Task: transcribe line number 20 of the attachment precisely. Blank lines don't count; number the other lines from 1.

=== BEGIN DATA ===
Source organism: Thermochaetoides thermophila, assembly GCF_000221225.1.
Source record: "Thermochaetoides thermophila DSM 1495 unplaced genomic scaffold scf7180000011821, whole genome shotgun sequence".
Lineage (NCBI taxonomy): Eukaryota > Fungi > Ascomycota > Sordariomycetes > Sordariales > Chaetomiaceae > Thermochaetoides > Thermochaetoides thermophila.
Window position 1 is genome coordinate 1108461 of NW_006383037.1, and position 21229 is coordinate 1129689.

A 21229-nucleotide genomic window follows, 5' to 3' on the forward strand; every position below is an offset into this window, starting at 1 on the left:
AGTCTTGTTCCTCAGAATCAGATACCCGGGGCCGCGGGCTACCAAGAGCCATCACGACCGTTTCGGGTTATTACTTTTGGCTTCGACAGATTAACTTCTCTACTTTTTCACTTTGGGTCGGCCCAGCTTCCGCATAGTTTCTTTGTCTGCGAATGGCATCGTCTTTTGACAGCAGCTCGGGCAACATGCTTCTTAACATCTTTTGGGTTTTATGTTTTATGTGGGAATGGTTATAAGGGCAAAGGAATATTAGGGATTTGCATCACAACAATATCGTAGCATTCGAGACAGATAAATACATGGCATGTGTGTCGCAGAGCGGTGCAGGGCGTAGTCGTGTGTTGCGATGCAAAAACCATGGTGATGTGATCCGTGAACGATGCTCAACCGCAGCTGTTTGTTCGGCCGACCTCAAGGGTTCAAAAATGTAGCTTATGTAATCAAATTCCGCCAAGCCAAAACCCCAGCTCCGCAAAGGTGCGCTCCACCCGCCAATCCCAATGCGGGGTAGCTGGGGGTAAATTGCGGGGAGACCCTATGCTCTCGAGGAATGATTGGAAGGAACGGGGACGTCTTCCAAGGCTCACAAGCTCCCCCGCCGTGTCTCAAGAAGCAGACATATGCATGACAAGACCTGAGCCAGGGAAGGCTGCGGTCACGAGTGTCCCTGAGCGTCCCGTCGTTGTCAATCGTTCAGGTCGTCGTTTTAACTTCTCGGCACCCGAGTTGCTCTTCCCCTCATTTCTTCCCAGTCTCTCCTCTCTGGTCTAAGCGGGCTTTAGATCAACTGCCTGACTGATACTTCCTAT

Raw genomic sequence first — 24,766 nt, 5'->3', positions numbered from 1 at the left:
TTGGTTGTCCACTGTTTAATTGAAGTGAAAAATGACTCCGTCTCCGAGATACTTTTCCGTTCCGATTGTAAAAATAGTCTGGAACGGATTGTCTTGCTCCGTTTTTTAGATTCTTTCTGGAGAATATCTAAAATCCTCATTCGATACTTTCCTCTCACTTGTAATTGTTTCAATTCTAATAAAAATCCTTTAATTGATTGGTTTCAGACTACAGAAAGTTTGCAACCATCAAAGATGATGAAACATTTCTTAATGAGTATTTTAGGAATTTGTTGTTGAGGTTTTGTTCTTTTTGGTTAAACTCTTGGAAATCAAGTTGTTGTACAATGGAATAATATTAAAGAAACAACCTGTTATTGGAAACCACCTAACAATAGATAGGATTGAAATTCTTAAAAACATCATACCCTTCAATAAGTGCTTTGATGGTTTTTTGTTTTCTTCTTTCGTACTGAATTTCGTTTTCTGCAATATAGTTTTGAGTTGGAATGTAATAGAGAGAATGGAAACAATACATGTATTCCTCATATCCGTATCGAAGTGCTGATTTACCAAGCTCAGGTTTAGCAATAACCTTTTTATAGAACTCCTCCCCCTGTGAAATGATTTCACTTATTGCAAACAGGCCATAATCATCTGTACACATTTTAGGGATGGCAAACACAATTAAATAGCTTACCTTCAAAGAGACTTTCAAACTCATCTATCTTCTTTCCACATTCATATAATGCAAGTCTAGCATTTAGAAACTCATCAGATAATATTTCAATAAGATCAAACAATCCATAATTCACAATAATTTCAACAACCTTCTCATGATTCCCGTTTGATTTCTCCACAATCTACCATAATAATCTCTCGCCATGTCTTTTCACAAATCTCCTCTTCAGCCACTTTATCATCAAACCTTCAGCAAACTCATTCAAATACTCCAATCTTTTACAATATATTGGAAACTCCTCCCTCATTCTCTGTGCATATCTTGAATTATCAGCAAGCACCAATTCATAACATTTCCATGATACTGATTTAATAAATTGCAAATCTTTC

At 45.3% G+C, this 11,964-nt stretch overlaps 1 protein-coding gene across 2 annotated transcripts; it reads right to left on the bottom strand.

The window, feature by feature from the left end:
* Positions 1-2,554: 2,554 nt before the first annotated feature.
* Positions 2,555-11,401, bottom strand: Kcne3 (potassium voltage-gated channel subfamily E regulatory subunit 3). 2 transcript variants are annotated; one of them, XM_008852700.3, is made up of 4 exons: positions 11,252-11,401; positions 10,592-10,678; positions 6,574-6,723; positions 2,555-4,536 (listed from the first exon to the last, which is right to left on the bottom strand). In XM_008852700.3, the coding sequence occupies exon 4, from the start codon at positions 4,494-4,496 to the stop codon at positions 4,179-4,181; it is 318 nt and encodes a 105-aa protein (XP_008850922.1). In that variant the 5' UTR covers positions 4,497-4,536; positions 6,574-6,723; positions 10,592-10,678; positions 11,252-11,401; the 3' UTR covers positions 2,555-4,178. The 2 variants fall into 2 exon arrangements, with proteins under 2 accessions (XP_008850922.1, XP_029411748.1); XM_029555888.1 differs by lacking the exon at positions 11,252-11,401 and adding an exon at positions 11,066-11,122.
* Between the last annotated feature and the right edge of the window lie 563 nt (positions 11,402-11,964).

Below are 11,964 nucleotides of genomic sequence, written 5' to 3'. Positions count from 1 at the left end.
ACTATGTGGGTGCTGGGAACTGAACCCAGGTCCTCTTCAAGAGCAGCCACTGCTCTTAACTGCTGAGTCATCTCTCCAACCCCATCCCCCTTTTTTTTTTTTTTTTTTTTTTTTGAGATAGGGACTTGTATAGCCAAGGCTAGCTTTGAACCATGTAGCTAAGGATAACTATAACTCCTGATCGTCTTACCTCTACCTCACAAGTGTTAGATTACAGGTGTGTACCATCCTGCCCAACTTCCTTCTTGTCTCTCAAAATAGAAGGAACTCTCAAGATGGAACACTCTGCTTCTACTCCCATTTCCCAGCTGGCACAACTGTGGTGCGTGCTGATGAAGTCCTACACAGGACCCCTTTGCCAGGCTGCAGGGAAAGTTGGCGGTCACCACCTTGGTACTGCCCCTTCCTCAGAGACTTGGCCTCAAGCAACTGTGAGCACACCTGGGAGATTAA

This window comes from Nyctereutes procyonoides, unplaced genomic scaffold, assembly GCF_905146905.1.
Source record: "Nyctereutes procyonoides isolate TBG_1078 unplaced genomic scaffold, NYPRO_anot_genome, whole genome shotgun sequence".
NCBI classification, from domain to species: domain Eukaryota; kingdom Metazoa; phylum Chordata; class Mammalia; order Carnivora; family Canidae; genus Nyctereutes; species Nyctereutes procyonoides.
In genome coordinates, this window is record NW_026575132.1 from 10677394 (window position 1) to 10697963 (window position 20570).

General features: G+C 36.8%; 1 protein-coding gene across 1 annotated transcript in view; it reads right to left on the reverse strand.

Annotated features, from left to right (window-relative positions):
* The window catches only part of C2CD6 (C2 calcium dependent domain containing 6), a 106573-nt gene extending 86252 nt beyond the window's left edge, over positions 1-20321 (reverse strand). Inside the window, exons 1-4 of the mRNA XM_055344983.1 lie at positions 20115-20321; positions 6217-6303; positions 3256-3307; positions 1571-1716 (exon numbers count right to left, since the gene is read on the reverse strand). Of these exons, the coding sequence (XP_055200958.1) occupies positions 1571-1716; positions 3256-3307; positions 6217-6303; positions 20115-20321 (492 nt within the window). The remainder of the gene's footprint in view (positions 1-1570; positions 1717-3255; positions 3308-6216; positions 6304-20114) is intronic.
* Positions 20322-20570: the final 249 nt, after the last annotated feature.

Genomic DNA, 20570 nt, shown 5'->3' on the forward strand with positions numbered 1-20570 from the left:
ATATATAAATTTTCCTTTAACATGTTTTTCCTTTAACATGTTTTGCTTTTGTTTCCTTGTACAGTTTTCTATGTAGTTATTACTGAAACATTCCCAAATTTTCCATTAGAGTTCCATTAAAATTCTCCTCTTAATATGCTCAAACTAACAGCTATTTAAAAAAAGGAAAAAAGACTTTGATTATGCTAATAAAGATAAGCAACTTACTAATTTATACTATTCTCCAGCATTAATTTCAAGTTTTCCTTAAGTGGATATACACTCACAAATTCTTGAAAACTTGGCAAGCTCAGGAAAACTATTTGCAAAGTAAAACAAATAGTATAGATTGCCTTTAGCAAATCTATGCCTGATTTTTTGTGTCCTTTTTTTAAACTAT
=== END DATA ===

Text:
General features: G+C 36.8%; 1 protein-coding gene across 1 annotated transcript in view; it reads right to left on the reverse strand.